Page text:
Roob: Hollins wasn't really a factor later in the season, once Torrey Smith got going, but he did show early in the year what kind of player he can be, notably with that 64-yard TD catch in the second Redskins game. Depending on what the Eagles do about Smith, Hollins should be either the Eagles' third or fourth receiver this fall. Either way, he'll be here, and I expect him to make a big jump in Year 2.

Verdict: STAYS

Dave: Hollins caught just 16 passes as a rookie and it seemed like he just never started producing the way he seems capable of. Even when Smith struggled, Hollins got more playing time and didn't produce. The good news is he's still young and plays a role on special teams. The Eagles will probably bolster their receiving corps in some way, but if they don't, Hollins will have a shot at starting if Smith is gone next season. 

Verdict: STAYS

Alshon Jeffery
Roob: Jeffery really played better than his stats this year. He made every big catch, caught every big third-down pass, made huge plays in the end zone. Jeffery was a star receiver without a star receiver's stats. His unselfish attitude carried over to the rest of the receivers and throughout the roster. And he did it all with a rotator cuff injury that required post-season surgery. Can't wait to see what Alshon can do healthy.

Verdict: STAYS

Dave: Jeffery didn't put up eye-popping numbers during the regular season, but if you needed any proof he's a No. 1 receiver, go back and watch Super Bowl LII, when he made that ridiculous catch in the end zone for a huge touchdown. The good thing about Jeffery is he really doesn't care at all about his numbers. There are a lot of diva receivers in the NFL, but Jeffery clearly isn't one of them. All he cared about last year was hoisting the Lombardi Trophy and he certainly helped get the Eagles there. 

Verdict: STAYS

Malcolm Jenkins
Roob: Jenkins has so many roles on and off the field — community activist, NFLPA organizer, locker room leader — it's easy to forget just how good a player he is. Jenkins has been here four years and has had four very solid, very consistent, very productive seasons. He made his second Pro Bowl this year and joined Bill Bradley (3) and Dawk (7) as only the third Eagles safety since 1960 to make multiple Pro Bowls. Jenkins is signed to a cap-friendly deal through 2020 and should be an Eagle for many years to come.

Verdict: STAYS

Dave: As important as Jenkins is to the Eagles as a safety and defensive back, you could make a legitimate argument that he's even more important to the team as a leader and man. There's a reason he became the guy to follow up Doug Pederson's postgame speeches. He isn't just the leader of the defense; he's the leader of the entire team. And on the field, he's still playing at a really high, Pro Bowl caliber level. He's 30 now but is still signed through 2020 and maybe outside of Fletcher Cox is the Eagles' most important defensive player.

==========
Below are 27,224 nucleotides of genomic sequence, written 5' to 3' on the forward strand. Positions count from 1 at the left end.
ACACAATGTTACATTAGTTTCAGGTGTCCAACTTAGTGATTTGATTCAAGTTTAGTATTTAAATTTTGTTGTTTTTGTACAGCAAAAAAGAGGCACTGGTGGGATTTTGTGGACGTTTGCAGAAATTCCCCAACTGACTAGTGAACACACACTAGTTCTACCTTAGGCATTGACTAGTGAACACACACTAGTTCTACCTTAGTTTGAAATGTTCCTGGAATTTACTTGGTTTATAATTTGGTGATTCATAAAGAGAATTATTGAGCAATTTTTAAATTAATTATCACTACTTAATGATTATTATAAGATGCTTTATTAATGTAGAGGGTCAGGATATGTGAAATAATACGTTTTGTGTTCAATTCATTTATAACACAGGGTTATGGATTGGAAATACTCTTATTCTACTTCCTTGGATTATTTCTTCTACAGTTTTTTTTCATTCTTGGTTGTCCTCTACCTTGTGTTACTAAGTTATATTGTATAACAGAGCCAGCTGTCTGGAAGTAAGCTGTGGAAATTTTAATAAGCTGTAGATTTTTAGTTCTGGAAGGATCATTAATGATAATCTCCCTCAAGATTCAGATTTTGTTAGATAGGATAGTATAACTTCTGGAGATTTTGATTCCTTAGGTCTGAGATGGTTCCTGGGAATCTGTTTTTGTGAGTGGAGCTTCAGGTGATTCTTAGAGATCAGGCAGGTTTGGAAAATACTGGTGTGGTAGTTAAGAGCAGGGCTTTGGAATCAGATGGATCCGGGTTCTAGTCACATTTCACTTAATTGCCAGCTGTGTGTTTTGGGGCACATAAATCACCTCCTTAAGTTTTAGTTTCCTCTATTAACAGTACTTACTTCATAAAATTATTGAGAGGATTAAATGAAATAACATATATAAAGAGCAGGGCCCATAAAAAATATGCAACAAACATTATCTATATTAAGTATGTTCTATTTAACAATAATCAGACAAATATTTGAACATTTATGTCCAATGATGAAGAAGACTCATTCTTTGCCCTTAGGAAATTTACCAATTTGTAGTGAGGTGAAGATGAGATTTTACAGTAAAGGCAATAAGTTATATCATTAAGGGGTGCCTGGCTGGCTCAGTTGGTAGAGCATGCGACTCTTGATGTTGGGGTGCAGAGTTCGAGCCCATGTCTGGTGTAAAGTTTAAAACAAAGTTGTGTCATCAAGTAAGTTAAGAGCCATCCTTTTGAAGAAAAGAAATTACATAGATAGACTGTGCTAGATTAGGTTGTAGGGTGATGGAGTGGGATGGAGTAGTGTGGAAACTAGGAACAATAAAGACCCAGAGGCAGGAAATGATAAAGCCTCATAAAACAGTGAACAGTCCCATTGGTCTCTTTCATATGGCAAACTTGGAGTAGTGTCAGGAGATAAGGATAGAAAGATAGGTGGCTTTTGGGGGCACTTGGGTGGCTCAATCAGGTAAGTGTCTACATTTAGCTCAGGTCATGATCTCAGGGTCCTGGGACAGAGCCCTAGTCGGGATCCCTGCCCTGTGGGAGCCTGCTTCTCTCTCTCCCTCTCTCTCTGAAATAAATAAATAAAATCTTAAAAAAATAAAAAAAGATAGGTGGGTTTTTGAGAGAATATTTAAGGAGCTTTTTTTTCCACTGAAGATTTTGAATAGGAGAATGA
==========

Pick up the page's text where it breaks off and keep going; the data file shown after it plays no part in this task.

Verdict: STAYS

Eagles Stay or Go — 2 young linebackers

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Eagles Stay or Go — 2 young linebackers

Reuben Frank and Dave Zangaro continue our series examining the future of the world champion Eagles.

Darrell Greene
Roob: The Hall of Fame cornerback is now 58 years old and 21 years removed from his last Pro Bowl season with the Redskins. Oh wait … wrong Darrell Green. This is Darrell GREENE, and he's a 6-foot-3, 320-pound guard out of San Diego State who's been on the Eagles' practice squad most of the last two years. The Eagles liked Greene enough to keep him around the last couple years, and unless they see something in Chance Warmack that I missed, Greene has a chance to stick around as a young O-line prospect.

Verdict: STAYS

Dave: Greene has been around now for the last two seasons. He was without a team for most of 2017; the Eagles didn't bring him back to the practice squad until December. The offensive guard had some real potential coming out of San Diego State, and the Eagles paid him a lot of guaranteed money to sign as an undrafted free agent before 2016. But he's never really impressed them enough to stick around for good. 

Verdict: GOES

Jordan Hicks
Roob: With Hicks, it's always about durability, not ability. Hicks has played more than half a season only once in his three NFL seasons, and since he's under contract for 2018 with a modest $2.068 million cap figure, he's obviously not going anywhere. The question is what the Eagles do with him after 2018 when he's due to become a free agent. Hicks can play. We all know that. He needs to prove this year that he can stay healthy in order to get a big-money deal a year from now.

Verdict: STAYS

Dave: Losing Hicks was a problem in 2017 and his absence started showing up late in the season. He's a big-time playmaker. It's a shame he got hurt last year because if he didn't, he'd be in line for a payday. For now, he'll be back in the final year of his four-year rookie contract until he can prove he's the same player he was pre-injury. 

Verdict: STAYS

Kamu Grugier-Hill
Roob: Grugier-Hill must be Howie Roseman's dream. He's signed at the minimum through 2019 but is an awfully valuable member of the roster — a reserve linebacker and emergency kicker and maybe the team's best special teamer. Kamu's not going anywhere.

Verdict: STAYS

Dave: He really doesn't play at all as a linebacker, but Grugier-Hill has become one of the best special teams players in the NFL and had a real chance to be named a Pro Bowler in 2017. He led the team in special teams tackles with 19 last season. He's still young, cheap and is a big part of Dave Fipp's group. 

Verdict: STAYS